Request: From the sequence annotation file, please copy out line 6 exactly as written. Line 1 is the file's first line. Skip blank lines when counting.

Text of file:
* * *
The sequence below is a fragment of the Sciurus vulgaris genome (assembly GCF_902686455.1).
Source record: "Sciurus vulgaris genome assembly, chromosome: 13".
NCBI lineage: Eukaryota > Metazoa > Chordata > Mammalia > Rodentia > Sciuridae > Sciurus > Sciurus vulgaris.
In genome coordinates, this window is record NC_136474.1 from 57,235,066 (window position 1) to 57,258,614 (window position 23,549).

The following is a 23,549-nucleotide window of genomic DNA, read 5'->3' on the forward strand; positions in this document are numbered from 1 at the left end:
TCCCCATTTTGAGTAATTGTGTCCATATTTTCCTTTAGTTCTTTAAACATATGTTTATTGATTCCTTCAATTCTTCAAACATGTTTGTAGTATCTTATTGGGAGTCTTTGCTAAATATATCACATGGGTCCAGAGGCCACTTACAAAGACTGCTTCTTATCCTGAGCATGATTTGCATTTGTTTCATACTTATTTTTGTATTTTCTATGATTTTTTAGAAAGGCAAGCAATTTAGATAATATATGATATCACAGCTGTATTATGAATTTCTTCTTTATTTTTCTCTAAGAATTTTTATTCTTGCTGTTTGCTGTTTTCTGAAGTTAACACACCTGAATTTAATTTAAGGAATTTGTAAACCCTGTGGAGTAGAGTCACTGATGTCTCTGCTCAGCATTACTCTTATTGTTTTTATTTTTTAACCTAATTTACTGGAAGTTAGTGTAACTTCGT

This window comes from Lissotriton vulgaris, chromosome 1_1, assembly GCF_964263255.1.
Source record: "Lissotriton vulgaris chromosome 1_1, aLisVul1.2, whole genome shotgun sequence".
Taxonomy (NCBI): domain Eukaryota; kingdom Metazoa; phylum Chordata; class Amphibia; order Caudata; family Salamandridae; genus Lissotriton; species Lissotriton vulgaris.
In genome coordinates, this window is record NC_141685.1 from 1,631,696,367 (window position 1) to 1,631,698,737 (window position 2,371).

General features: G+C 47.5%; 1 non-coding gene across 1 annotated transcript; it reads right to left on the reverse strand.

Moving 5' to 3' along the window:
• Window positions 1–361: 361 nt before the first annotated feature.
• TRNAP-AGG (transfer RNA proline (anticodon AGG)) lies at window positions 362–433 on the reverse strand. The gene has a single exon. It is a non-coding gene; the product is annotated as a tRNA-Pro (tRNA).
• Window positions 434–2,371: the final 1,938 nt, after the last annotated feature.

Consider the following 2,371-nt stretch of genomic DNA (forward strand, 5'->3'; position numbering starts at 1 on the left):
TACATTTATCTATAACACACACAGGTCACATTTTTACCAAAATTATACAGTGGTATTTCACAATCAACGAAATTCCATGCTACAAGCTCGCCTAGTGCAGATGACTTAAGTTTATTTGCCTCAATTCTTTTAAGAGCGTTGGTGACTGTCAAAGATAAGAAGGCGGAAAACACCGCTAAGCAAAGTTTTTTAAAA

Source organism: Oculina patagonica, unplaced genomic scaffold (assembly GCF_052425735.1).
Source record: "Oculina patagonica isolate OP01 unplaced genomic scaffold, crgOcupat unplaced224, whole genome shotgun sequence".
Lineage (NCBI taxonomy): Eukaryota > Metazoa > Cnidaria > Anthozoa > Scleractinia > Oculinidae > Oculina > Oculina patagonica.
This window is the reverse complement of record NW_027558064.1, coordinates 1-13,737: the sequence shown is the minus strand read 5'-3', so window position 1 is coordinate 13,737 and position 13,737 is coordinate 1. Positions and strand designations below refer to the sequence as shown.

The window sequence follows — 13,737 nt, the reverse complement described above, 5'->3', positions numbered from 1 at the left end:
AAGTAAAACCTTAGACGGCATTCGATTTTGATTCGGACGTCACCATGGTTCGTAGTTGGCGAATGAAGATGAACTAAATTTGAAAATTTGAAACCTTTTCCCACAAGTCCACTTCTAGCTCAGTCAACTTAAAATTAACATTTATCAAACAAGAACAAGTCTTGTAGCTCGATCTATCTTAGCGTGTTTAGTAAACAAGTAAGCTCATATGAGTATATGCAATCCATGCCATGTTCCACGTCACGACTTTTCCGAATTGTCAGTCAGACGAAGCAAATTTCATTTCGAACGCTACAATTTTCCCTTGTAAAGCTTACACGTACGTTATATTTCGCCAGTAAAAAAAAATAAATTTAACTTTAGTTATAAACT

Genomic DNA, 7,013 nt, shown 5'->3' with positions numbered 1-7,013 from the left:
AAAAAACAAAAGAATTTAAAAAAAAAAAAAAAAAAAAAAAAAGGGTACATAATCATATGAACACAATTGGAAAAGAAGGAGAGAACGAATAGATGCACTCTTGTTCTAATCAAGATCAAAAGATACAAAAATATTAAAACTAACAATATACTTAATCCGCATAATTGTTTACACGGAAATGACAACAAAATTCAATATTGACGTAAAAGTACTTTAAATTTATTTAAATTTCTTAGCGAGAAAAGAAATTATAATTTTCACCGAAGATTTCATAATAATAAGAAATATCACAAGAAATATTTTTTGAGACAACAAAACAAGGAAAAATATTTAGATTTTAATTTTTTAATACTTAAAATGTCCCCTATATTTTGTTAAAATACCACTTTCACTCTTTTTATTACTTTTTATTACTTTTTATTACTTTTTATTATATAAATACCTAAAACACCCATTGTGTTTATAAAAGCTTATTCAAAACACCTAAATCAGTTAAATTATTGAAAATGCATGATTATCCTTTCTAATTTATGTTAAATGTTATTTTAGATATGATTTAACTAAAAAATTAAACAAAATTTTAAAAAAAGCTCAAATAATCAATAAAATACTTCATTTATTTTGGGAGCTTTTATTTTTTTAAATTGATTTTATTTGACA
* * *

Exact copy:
TCCCCATTTTGAGTAATTGTGTCCATATTTTCCTTTAGTTCTTTAAACATATGTTTATTGATTCCTTCAATTCTTCAAACATGTTTGTAGTATCTTATTGGGAGTCTTTGCTAAATATATCACATGGGTCCAGAGGCCACTTACAAAGACTGCTTCTTATCCTGAGCATGATTTGCATTTGTTTCATACTTATTTTTGTATTTTCTATGATTTTTTAGAAAGGCAAGCAATTTAGATAATATATGATATCACAGCTGTATTATGAATTTCTTCTTTATTTTTCTCTAAGAATTTTTATTCTTGCTGTTTGCTGTTTTCTGAAGTTAACACACCTGAATTTAATTTAAGGAATTTGTAAACCCTGTGGAGTAGAGTCACTGATGTCTCTGCTCAGCATTACTCTTATTGTTTTTATTTTTTAACCTAATTTACTGGAAGTTAGTGTAACTTCGT